When A Chinese Billionaire Tries To Film An Avatar Knockoff
In 2009, Jon Jiang was inspired by the stunning visuals of Avatar to make his own epic movie, Empires Of The Deep. That's a daunting task, especially since he was a real estate mogul with zero movie-making experience. But he did have a spare $140 million, so wrote a script that combined Greek mythology and Star Wars, set it underwater, and hired cast and crew from all over the world.
To play the male heroes he got young American actors, for the female characters he got international models, and for the extras he got cheap, easy-to-neglect Russians. To oversee the project, he hired an experienced Chinese crew to whom the English language was but a myth. The production was a disaster that chewed through five directors, mostly thanks to Jiang's insistence on overruling the competent professionals he'd hired.
We talked to Steve Polites, who starred as the heroic Atlas, and Maxx Maulion, who played the wacky sidekick Trajan, about a film that sounds so astonishingly bad that we're kind of desperate to see it.
The Project Was Ridiculous From The Moment They Stepped Off The Plane
Steve was working as a bartender when he found the role on a major LA casting site. He auditioned, was called back several times, and was eventually hired. When he arrived in Beijing, he realized that Jiang wanted Empires Of The Deep to be a worldwide phenomenon. There were massive sets, state-of-the-art equipment, and plans for everything from action figures to amusement parks. Steve had even signed on for a trilogy. But there were early signs that the project was going to be a chaotic nightmare.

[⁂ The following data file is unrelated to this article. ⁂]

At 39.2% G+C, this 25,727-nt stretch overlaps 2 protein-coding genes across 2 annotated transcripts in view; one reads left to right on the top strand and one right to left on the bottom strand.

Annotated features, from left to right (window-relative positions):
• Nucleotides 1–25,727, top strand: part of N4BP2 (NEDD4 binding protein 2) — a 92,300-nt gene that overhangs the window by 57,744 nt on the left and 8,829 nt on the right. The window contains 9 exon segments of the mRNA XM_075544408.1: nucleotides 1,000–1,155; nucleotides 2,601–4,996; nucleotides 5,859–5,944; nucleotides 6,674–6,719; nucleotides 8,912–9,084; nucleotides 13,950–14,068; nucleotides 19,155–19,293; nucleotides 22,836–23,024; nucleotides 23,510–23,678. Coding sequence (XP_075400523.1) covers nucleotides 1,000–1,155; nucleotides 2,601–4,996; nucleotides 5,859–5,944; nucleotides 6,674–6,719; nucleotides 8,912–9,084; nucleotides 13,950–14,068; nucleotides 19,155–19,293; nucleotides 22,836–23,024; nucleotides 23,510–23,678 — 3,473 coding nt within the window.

"I had curly brown hair. It seemed perfect for the part of an ancient Greek warrior. Fast-forward to me meeting everyone fresh off the plane. I had worn a hat, and everyone seemed concerned when my hair was not as curly as when I auditioned. I tried to no avail to communicate the concept of 'hat head.' I was suddenly in a chair and had seven people prodding and poking at my hair. After trying a wig or two, they proceed to usher me off to a salon, where they permed, bleached, cut, dyed my hair. My hair would come out white, orange, green ... when they hit blond, they figured that was good enough. It looked horrible. I thought, 'How the hell am I going to look heroic like this?'"
Meanwhile, Maxx found his part on a small indie casting site. He was hired after just one audition, but he had to pay his own way to China, where he spent the filming process wearing a costume that was little more than a burlap sack.
It was also clear to Maxx that Jiang had cast Americans to lend the project -- and his real estate ventures -- the illusion of Hollywood prestige. This photo looks like it's from a red carpet event, right?
But that's the opening of a hotel, and not even an underwater one. "We were paraded around like a bunch of Western fancy boys. Lots of pomp and circumstance. Dinners with I'm guessing investors, while Jiang would talk about the movie and we'd be sitting there like shiny dolls. It was all very funny because we were freaking nobodies back home."